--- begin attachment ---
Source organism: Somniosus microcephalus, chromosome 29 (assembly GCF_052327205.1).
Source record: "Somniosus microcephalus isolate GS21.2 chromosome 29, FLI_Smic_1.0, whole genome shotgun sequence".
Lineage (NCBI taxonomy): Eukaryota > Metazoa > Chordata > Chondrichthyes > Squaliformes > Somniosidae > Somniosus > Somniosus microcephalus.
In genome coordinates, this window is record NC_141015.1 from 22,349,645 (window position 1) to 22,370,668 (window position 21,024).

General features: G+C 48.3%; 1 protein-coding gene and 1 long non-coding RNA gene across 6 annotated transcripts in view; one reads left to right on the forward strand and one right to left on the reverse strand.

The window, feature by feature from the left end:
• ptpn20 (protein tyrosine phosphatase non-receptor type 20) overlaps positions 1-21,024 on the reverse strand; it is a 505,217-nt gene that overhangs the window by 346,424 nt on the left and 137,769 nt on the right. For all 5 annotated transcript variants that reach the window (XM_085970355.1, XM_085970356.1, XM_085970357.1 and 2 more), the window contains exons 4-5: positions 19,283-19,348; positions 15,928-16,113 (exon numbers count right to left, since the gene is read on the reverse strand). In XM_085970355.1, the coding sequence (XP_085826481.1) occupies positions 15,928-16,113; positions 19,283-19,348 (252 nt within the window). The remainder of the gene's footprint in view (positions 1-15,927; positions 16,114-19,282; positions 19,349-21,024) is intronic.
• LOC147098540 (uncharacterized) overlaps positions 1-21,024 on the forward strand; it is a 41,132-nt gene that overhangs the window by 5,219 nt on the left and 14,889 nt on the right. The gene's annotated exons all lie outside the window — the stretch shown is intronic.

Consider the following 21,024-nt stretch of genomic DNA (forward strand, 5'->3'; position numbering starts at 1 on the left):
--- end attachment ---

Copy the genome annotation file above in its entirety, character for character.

Source organism: Somniosus microcephalus, chromosome 29 (assembly GCF_052327205.1).
Source record: "Somniosus microcephalus isolate GS21.2 chromosome 29, FLI_Smic_1.0, whole genome shotgun sequence".
Lineage (NCBI taxonomy): Eukaryota > Metazoa > Chordata > Chondrichthyes > Squaliformes > Somniosidae > Somniosus > Somniosus microcephalus.
In genome coordinates, this window is record NC_141015.1 from 22,349,645 (window position 1) to 22,370,668 (window position 21,024).

General features: G+C 48.3%; 1 protein-coding gene and 1 long non-coding RNA gene across 6 annotated transcripts in view; one reads left to right on the forward strand and one right to left on the reverse strand.

The window, feature by feature from the left end:
• ptpn20 (protein tyrosine phosphatase non-receptor type 20) overlaps positions 1-21,024 on the reverse strand; it is a 505,217-nt gene that overhangs the window by 346,424 nt on the left and 137,769 nt on the right. For all 5 annotated transcript variants that reach the window (XM_085970355.1, XM_085970356.1, XM_085970357.1 and 2 more), the window contains exons 4-5: positions 19,283-19,348; positions 15,928-16,113 (exon numbers count right to left, since the gene is read on the reverse strand). In XM_085970355.1, the coding sequence (XP_085826481.1) occupies positions 15,928-16,113; positions 19,283-19,348 (252 nt within the window). The remainder of the gene's footprint in view (positions 1-15,927; positions 16,114-19,282; positions 19,349-21,024) is intronic.
• LOC147098540 (uncharacterized) overlaps positions 1-21,024 on the forward strand; it is a 41,132-nt gene that overhangs the window by 5,219 nt on the left and 14,889 nt on the right. The gene's annotated exons all lie outside the window — the stretch shown is intronic.

Consider the following 21,024-nt stretch of genomic DNA (forward strand, 5'->3'; position numbering starts at 1 on the left):